By Elizabeth Ludwig
I never realized when I started out writing historical romance that I would need to develop an archeologist’s skill when combing the Internet. On top of crafting a good story, writing anything with historical significance requires a general knowledge and level of accuracy that readers of the genre have grown to expect.
My latest novel, Dark Road Home, for example, definitely required more research than anything I’ve published so far. Set in and around New York City with key scenes taking place on Ellis Island, I knew early on that I would need to conduct careful study on the more than twelve million immigrants who entered the United States through Ellis Island from 1892 to 1954. It wasn’t enough to know how they came, however. I wanted to figure out why, so beginning at the Ellis Island Foundation’s website, I began looking for letters, pictures, anything I could find that would give insight into the motivation behind so many peoples’ journey. This in turn led me to other sites, like Ancestory.com and the National Park Service website, which were full of information regarding not only the history of the island, but of the people who passed through on their way to a new life in America.
Along with filling the story with facts about our nation’s history, Dark Road Home is about an Irish girl running from her past and a man with dangerous political affiliations, so on top of all of the historical facts I could dig up about New York in 1897, I had to research Ireland and everything that was occurring during the same time period there. That meant learning what I could about the conflict in Ireland-its origins and history. Once again, I tackled the Internet, beginning with a simple Google search on “why Ireland is divided”. This led me to a number of sites, including ibiblio.org and encyclopedia.com. Remember those research papers your English teacher made you do in high school and college? Researching my book was a lot like that!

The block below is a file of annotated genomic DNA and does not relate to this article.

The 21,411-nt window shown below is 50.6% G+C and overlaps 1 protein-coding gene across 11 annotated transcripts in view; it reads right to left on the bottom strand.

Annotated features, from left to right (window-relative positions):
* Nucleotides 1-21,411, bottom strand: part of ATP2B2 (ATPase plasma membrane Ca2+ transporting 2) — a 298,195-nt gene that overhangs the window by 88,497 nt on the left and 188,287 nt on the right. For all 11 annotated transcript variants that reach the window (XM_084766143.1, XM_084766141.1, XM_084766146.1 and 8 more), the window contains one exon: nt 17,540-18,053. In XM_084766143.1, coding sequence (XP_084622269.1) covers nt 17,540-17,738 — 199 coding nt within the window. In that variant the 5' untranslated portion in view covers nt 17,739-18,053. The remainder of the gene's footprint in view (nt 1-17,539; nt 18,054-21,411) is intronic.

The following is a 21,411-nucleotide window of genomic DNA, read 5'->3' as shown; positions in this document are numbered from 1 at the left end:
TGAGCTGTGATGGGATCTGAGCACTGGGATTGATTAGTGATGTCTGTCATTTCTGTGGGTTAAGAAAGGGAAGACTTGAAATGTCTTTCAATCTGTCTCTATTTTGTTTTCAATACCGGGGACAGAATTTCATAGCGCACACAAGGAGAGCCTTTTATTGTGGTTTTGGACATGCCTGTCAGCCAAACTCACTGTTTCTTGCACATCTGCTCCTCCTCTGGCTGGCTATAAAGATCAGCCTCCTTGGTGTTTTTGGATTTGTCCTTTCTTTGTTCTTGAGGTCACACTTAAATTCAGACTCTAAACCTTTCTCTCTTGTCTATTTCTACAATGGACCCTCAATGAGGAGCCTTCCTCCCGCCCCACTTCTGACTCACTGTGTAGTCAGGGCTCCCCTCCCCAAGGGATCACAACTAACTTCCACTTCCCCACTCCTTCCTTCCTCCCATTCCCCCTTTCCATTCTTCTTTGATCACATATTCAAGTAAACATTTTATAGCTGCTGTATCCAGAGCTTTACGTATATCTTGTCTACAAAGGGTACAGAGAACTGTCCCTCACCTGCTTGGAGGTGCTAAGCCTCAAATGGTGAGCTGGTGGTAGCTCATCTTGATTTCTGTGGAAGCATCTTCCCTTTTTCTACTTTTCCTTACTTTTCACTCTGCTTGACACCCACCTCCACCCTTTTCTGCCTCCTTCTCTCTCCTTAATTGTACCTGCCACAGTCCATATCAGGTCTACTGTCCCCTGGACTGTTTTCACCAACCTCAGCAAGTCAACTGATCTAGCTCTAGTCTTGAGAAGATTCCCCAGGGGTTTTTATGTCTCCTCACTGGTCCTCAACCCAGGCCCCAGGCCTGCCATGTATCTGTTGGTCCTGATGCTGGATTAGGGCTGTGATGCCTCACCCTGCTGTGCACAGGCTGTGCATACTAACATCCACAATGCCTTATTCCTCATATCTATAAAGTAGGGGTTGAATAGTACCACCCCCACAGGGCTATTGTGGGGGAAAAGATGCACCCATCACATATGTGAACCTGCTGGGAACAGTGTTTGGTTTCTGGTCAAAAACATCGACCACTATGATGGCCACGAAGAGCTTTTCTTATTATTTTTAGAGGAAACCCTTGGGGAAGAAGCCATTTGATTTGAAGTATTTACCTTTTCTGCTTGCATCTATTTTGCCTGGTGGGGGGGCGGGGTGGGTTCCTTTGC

While it would have been easy to pack all kinds of historical facts into my novel, I had to keep in mind that this was a work of fiction, and that it needed a strong romantic thread. That meant finding a careful balance between what was true, and what was meant to entertain. Too much of one, and the reader would get bored. Too little of another, and the work became less of a historical. In the end, I discovered that sorting out tidbits of information and dropping them into a fictional tale is a lot like digging treasures from the earth-it requires patience and a good deal of dedication. Hopefully, the end result is something the reader not only enjoys, but learns from as well.
Elizabeth Ludwig is an accomplished speaker and teacher. Her lectures include editing for fiction writers, crafting effective novel proposals, and conducting successful editor/agent interviews. She is the owner and editor of the popular literary blog, The Borrowed Book. To learn more about Elizabeth and her work, visit her at www.elizabethludwig.com.